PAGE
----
How We Got the Bible

Intermediate Bible Studies, Lesson 1 of 15

We are so glad you want to learn about God! As you study this fifteen-lesson course of the Bible, we hope you will be thrilled with learning about God. As these lessons are designed for those who already believe that the Bible is the Word of God, we will not attempt to prove this in this course; but we believe you will learn much as you study the Word of God in the next few weeks.

THE ORIGINAL LANGUAGES

Some people do not know exactly how we got the Bible. The answer to this question is that God through the Holy Spirit instructed men exactly what to say (2 Peter 1:21). The Old Testament part of the Bible was written in the Hebrew and Aramaic languages. Today very few people can read these languages. The New Testament was written in the Greek language that Jesus spoke. Today we are very fortunate that wise men have translated (brought from one language to another) the Bible into the languages men speak.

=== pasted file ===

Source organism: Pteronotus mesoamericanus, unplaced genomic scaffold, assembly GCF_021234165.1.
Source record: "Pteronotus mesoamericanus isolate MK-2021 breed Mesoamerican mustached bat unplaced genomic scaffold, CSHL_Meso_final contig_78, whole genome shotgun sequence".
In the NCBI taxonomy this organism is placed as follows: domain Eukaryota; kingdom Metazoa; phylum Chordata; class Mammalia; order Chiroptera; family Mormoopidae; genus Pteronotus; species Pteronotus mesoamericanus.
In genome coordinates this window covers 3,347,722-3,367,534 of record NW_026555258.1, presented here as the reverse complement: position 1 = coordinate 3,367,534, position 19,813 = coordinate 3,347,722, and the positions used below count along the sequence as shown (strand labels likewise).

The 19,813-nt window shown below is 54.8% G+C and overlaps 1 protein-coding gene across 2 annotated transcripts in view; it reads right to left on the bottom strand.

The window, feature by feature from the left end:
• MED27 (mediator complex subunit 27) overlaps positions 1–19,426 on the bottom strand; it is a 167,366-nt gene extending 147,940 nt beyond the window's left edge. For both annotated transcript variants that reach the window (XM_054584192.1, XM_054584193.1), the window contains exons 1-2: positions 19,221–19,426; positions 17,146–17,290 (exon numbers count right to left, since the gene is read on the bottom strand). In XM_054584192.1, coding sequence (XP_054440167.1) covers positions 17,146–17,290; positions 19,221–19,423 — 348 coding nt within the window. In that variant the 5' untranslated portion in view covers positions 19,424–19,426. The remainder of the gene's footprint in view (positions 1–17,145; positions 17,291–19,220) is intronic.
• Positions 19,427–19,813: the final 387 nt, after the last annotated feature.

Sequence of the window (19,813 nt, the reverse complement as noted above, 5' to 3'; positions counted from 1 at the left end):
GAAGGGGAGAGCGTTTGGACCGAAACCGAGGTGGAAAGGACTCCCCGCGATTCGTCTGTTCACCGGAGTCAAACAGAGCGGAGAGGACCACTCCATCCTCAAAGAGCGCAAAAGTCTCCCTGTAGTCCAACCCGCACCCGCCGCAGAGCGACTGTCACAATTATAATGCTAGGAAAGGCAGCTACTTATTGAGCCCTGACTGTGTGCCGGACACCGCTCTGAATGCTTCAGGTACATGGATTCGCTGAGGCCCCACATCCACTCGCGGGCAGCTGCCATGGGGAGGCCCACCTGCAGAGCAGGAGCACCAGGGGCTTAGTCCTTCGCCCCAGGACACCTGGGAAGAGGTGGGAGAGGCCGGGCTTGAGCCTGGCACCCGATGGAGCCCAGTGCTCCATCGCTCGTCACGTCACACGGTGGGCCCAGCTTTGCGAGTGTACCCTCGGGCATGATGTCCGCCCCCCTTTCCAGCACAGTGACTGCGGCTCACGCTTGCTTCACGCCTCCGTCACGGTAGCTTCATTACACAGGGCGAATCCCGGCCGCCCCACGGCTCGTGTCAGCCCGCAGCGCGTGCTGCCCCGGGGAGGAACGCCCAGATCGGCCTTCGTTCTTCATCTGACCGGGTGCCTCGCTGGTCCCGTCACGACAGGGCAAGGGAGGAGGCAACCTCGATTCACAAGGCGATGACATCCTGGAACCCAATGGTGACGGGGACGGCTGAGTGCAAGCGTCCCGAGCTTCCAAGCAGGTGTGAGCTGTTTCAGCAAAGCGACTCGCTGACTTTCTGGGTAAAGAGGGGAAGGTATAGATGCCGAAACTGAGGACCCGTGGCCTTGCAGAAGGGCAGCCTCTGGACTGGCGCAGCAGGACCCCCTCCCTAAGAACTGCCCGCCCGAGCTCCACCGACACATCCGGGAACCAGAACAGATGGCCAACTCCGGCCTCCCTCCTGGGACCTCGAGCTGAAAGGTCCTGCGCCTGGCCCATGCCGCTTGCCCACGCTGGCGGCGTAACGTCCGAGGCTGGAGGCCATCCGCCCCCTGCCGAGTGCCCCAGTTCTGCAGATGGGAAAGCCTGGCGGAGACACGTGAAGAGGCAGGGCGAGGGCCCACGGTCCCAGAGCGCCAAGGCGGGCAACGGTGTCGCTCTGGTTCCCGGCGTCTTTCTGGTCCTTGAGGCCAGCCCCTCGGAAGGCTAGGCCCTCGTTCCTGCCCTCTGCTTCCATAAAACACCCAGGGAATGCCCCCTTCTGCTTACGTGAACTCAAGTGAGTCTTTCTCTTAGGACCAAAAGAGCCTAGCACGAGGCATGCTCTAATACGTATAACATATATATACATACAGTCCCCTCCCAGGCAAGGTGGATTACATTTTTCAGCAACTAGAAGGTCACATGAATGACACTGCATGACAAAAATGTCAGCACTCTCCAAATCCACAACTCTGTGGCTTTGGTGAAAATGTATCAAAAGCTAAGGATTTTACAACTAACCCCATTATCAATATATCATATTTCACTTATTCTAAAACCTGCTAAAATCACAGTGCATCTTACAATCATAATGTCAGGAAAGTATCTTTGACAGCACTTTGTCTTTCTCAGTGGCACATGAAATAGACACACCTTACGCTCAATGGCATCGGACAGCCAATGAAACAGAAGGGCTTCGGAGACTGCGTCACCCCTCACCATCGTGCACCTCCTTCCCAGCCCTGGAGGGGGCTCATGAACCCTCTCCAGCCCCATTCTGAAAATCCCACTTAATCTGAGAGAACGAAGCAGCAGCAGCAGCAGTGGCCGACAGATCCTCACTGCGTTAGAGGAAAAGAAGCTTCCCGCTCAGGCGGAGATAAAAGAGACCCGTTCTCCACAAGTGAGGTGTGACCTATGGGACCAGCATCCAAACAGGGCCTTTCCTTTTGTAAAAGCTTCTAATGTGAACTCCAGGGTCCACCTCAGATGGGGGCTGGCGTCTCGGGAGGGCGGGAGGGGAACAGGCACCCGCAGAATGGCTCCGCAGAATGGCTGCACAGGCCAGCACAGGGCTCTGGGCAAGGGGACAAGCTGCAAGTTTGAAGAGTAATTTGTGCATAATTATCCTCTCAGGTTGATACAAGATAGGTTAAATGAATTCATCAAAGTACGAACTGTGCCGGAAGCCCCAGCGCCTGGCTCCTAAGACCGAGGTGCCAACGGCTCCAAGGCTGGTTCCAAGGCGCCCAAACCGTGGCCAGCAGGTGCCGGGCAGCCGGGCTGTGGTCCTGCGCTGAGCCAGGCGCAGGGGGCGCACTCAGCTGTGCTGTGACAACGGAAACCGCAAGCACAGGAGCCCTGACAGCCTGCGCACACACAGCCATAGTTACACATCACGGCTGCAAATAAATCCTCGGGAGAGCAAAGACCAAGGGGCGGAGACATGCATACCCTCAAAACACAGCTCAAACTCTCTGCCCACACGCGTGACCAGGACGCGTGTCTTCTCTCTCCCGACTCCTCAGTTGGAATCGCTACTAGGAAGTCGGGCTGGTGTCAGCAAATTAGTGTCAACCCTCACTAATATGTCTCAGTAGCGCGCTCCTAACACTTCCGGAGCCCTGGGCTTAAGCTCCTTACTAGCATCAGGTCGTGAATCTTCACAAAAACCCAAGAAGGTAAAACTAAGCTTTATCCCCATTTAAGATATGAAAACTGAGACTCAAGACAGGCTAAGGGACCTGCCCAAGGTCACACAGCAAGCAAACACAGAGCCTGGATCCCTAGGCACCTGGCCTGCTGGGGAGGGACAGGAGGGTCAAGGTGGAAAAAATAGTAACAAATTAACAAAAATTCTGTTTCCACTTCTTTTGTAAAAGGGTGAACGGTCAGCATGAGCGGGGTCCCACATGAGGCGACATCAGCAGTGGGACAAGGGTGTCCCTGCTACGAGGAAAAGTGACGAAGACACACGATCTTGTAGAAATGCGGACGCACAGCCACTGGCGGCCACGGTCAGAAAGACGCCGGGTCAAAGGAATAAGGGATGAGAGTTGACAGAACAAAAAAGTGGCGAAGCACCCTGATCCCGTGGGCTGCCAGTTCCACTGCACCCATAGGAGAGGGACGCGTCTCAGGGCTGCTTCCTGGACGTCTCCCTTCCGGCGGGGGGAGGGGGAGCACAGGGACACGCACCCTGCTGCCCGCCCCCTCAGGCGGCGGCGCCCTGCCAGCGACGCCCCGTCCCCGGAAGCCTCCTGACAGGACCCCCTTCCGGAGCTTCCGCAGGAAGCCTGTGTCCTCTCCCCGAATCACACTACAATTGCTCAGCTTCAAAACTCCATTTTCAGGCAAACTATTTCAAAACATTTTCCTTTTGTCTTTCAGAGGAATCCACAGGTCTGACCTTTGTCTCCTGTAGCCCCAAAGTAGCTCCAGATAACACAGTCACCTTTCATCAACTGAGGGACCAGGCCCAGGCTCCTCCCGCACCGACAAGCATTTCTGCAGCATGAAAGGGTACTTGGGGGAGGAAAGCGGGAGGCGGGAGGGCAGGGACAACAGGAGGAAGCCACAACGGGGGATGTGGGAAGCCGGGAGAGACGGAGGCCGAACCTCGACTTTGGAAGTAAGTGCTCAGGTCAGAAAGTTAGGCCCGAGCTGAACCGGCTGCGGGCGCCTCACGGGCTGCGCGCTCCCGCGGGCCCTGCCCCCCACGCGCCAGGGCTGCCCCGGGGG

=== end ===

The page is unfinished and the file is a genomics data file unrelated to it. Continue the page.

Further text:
FIRST WRITTEN ON SCROLLS

The earliest parts of the Bible were written on scrolls. To have a complete Old Testament it was necessary to have many scrolls. For example, the book of Isaiah was on one scroll, the book of Daniel was on another, and thus having a Bible meant having many such scrolls.

By the time of the writing of the New Testament a form of paper called papyrus was in use. Later, men took the writings on paper and put them in book form. But even then, the Bible was in a language few people could read.

THE BIBLE INTO ENGLISH

In the 17th century King James of England wanted a Bible in the English language for all to read. He ordered that the wise men in his kingdom translate the Bible for the common man. In 1611 this translation was completed. Most English Bibles today are copies of this translation.

Some people find the King James Bible hard to read. Often this is because the English words used in 1611 are not all used today. The chart below shows some of these words and their present meaning.

WORD USED IN 1611 MODERN WORD
let hinder
allow approve
communicate share
prevent precede
kine cow

Because of the change in the meaning of a few of the King James words, modern translations have been made. Some of these are not as accurate as the King James, but most are very good. The King James Bible is still widely used, and in this course we will use both King James and the American Standard Version.

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